The Metonic Cycle
Posted by Byron Pendason on , in Heathenry, Reconstruction, Anglo-saxon calendar
As per my Reconstructed Anglo-Saxon Calendar page, my method for determining if a year is a leap year is to count how many new moons there are between the previous year's winter solstice and the current years winter solstice. If there are thirteen new moons, it is a leap year. If there are only twelve new moons, it's a regular year. In leap years, you add the extra month in between Ærra Liðe and Æfterra Liðe. This keeps Ġēola (Yule, which Bede identifies as the winter solstice) in its proper place in the final month of the year.
This isn't the only way of determining leap years though. Most lunisolar calendars of the ancient world used what's known as the Metonic Cycle. It's named after the Greek mathematician that discovered it, but it was also discovered by the Babylonians centuries before, and independently discovered by the Romans as well. The Jewish calendar uses the Metonic Cycle, and the Celtic peoples that once inhabited present day Germany were aware of it, according to artifacts found dating to around 1000 to 800 B.C.E.
The Metonic Cycle uses a nineteen year cycle to designate years 3, 6, 8, 11, 14, 17, and 19 as leap years. Beofeld from Wind in the Worldtree uses the Metonic Cycle to determine leap years for his Anglo-Saxon Calendar, with 2018 being year 1 of the current cycle. That makes the current year as of this being written (2021) year 4 in the current cycle.
Deciding to compare the results of our different methods of determining leap years, I decided to compare the years 2020 to 2050. The results? They lined up exactly. I tried several more random years as test cases, with the same results.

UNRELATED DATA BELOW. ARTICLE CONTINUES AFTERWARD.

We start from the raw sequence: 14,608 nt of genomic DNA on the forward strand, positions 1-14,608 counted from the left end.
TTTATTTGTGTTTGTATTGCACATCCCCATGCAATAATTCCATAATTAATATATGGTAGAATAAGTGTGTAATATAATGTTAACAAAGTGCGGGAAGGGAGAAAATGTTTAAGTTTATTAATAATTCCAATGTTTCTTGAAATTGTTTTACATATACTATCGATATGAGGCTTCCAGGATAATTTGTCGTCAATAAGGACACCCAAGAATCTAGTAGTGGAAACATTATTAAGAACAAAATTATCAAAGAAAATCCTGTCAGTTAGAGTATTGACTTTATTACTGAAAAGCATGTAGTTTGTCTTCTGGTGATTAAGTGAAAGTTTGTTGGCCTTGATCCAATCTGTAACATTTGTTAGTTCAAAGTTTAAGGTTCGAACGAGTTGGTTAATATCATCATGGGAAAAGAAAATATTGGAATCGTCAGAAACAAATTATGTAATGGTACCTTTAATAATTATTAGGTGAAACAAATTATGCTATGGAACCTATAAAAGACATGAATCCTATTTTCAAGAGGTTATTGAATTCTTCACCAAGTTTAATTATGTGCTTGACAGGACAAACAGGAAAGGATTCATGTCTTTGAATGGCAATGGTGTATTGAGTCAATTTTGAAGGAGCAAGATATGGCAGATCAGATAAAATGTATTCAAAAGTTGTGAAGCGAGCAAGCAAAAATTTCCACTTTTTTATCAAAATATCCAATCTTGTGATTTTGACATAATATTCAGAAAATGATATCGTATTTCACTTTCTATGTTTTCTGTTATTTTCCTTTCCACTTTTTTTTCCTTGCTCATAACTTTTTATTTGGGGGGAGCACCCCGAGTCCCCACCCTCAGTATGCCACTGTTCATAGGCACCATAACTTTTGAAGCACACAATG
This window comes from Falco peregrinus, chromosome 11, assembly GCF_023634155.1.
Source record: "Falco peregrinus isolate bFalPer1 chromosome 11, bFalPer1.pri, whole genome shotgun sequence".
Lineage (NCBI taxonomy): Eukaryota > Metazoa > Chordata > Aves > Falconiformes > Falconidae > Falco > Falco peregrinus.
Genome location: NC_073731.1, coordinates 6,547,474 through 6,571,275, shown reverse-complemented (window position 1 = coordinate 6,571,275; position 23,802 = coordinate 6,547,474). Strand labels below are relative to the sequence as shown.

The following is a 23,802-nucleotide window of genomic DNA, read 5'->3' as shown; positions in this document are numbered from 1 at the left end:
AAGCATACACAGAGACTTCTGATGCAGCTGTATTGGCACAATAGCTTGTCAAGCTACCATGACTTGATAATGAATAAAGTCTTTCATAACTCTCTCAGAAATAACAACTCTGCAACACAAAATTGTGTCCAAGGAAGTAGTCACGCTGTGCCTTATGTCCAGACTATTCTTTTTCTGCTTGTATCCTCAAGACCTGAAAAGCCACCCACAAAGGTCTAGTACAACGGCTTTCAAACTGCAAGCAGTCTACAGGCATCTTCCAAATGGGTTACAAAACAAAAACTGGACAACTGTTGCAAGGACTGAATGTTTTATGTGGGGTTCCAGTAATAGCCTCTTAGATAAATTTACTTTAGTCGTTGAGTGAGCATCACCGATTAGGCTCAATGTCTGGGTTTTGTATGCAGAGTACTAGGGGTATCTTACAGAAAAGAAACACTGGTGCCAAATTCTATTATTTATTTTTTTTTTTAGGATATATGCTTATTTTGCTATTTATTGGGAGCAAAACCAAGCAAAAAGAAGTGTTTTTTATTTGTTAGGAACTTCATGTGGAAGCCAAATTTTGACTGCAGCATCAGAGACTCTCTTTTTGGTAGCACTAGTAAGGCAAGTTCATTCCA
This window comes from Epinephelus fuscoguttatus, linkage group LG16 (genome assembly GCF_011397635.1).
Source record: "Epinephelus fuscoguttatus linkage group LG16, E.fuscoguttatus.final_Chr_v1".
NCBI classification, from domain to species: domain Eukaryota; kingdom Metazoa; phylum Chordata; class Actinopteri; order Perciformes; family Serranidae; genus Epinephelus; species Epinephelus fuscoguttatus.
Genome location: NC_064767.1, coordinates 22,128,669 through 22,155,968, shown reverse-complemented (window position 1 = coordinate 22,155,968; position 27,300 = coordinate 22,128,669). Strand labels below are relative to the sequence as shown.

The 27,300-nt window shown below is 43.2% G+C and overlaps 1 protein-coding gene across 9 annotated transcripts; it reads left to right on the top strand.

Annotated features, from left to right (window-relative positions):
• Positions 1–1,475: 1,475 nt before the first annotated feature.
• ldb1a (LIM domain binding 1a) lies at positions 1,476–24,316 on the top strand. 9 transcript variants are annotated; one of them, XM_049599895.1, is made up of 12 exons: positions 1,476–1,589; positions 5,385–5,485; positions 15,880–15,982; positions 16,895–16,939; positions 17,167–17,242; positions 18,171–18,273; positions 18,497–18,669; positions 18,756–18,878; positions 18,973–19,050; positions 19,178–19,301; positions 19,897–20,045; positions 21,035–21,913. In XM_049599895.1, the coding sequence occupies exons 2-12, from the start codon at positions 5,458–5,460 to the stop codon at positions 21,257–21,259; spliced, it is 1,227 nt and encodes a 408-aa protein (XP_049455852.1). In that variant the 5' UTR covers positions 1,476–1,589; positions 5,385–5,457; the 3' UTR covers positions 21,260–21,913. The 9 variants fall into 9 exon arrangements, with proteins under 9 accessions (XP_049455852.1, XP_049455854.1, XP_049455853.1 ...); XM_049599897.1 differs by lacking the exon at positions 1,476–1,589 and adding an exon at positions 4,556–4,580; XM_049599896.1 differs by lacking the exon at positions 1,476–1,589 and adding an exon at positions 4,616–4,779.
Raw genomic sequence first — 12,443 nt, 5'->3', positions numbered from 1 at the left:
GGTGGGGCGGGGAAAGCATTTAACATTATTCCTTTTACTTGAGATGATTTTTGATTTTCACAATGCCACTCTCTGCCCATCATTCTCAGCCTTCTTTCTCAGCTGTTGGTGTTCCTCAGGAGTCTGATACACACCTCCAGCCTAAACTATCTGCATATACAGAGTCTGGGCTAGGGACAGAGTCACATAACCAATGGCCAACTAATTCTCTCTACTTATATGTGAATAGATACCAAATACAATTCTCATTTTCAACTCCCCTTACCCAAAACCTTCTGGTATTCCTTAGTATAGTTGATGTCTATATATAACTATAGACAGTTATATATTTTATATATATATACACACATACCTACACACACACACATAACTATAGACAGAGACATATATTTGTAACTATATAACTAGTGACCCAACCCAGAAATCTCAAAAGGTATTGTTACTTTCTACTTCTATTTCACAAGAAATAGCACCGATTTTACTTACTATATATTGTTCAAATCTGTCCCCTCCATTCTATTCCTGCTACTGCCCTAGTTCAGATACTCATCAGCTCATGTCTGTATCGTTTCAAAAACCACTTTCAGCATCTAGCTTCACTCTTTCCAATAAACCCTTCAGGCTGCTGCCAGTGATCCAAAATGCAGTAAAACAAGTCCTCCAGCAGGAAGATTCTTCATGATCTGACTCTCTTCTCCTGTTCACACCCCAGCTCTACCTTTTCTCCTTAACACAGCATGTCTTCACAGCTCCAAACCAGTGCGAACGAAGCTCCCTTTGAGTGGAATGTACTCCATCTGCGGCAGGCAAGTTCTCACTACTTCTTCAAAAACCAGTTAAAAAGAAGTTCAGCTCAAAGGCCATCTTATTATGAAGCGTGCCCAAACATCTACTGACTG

So the Metonic Cycle works. The next question I wanted to resolve was whether the Anglo-Saxons would have been aware of the Metonic Cycle. If the answer is no, than I have no justification for using the Metonic Cycle. If they did though, then I have no justification for not using it. As it turns out though, they had to have known about it; they had a word for it. The Old English word for the Metonic Cycle is getæl-circul.
So, I think I will be switching to using the Metonic Cycle myself. But you may be wondering, how does one use the Metonic Cycle to determine if it's a leap year or not?
As stated above, 2018 began the current cycle that keeps Yule in it's proper place. To determine whether it's a leap year, subtract the 3 from the current calendar year (according to the Gregorian calendar, which is almost universally used throughout the world today) and get the remainder of dividing this number by 19. A result of 0 means it's year 19. If the result is 0, 3, 6, 8, 11, 14, or 17, it's a leap year. This would be expressed mathematically as:
M = (Y-3) % 19
Let's take the year of my birth as an example, 1987. Subtracting 3 from this, we get 1984. Dividing this by 19 gives us a result of 8. This means that the year of my birth would have been a leap year.